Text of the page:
Road Closures Near 801 Broadway Parking Garage
Effective June 18, 2014 - Turn onto Ashland Ave from Broadway, to access the Kennedy Krieger parking garage. Please allow more time for travel to appointments.
Detour Route and more information.
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A free resource that provides access to information and support for individuals and families living with developmental disabilities.
Trauma Training Academy Trainings and Consultations
The Trauma Training Academy (TTA) offers training and consultation packages to mental health professionals, service providers and organizations interested in improving their trauma-focused treatment capacity either through the implementation of evidenced base practices or trauma informed interventions and considerations.
If you have any questions about trainings offered by staff at the Trauma Training Academy, please contact us at (443) 923-5971 or e-mail email@example.com.
Treating Traumatic Stress Disorders in Children with Developmental Disabilities
When: November 6, 2014
Time: 1:00 PM - 5:00 PM
Research suggests that children with developmental disabilities (DDs), including autism spectrum disorders and intellectual disabilities, are more likely than their typically developing peers to be assaulted or maltreated (Sullivan, 2009, Turner et al., 2011). For example, children with special healthcare needs may be bullied at a rate 1.5 to 2 times more than non-impaired youth (van Cleave & Davis, 2006). However, there is relatively little research, writing or service provision designed specifically for children with co-occurring trauma and DDs (Mevissen & de Jongh, 2010).
Identification can be difficult as children with developmental or intellectual delays may have trouble reporting traumatic events and their effects. Caregivers and treatment providers struggle to discriminate between DD-related behavior and trauma-related symptoms (Mazefsky, Kao, & Oswald, 2011). Provision of trauma-informed care requires an understanding of the prevalence of trauma and its effects on children. Putting this into practice includes routinely screening for trauma exposure and related symptoms, using culturally appropriate evidence-based assessment and treatment, and providing education to families and providers about trauma exposure, its impact, and treatment. All of this should be delivered while minimizing the possibility for further trauma during the treatment process; essentially, “doing no harm” (NCTSN, 2007).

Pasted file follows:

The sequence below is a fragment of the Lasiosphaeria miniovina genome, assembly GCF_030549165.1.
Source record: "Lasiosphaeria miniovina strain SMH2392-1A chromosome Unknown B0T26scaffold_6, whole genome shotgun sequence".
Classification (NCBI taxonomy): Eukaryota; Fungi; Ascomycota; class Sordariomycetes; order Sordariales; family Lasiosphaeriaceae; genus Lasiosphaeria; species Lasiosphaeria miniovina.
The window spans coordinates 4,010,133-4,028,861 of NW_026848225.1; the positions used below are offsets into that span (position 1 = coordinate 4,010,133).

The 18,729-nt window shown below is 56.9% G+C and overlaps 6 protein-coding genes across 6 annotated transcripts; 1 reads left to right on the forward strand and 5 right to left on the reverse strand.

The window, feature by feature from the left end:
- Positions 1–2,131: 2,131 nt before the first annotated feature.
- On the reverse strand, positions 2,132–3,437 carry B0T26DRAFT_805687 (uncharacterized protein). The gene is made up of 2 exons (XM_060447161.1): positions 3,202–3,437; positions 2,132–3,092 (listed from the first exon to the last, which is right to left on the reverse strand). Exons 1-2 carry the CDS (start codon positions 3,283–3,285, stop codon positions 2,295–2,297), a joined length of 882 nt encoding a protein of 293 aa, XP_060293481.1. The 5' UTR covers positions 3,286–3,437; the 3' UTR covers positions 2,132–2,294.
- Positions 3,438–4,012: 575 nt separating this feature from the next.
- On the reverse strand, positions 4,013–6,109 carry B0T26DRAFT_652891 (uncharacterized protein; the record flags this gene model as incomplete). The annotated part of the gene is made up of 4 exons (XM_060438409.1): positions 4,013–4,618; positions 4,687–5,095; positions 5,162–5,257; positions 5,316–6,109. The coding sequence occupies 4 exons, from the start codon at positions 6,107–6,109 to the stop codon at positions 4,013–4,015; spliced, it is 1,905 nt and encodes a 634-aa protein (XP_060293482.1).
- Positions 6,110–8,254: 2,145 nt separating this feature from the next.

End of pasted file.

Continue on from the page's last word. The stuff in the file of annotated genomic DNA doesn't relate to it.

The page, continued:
A trauma-informed approach to care has yet to be translated consistently into work with disabled children (Mevissen et al., 2011) but adaptations are being made to existing models to treat this population. Trauma-Focused Cognitive Behavior Therapy (TF-CBT) is one example of an effective practice with potential for accommodating youth with developmental delays or differences (Grosso, 2012). Others are suggested or are well suited for adaptation, including Parent-Child Interaction Therapy (PCIT) and Dialectical Behavior Therapy (DBT; Charlton & Dykstra, 2011).
This presentation will have a three-pronged focus: reviewing the literature on trauma in developmentally disabled children, discussing dual diagnosis of trauma and DD and giving practical strategies for applying a trauma-informed treatment approach to children with DDs.
Registration fee is $180. For more information and to register for this training, click on the event page.
Recognition and Treatment of Depression in African-American Adolescents Exposed to Negative Life Events
When: December 9, 2014
Time: 8:30 AM - 4:30 PM
Depression can at times be under-identified, and misdiagnosed, especially in youth from under-represented ethnic and racial groups who live in urban environments. Understanding how depressed Black adolescents describe and assign meaning to their experiences of depression is an important step in the recognition and treatment of depression in these young people. Also, the essence of the lived experience of being depressed in this population includes both externalizing and internalizing strategies for coping, suggesting the need to consider that these constructs may lead to a more informed understanding and identification of depression among African-American youths.
This workshop will provide professionals, caregivers, and educators who work with youth and their families with a thorough knowledge of the depressive symptoms presentation in African American adolescents. Factors that complicate accurate diagnosis of depression in this population, and practical intervention approach to assessment and treatment of depression in African American adolescents who are exposed to negative life events will be discussed. Latest research will be combined with intervention strategies honed from the presenter’s long experience working with African American adolescents exposed to trauma and who present with mental health and behavioral concerns.
Registration fee is $250. For more information and to register for this training, click on the event page.
STAY TUNED... More trainings will be added. CEU’s provided for all trainings.
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For more information about trainings and other services we offer, please click on the links below.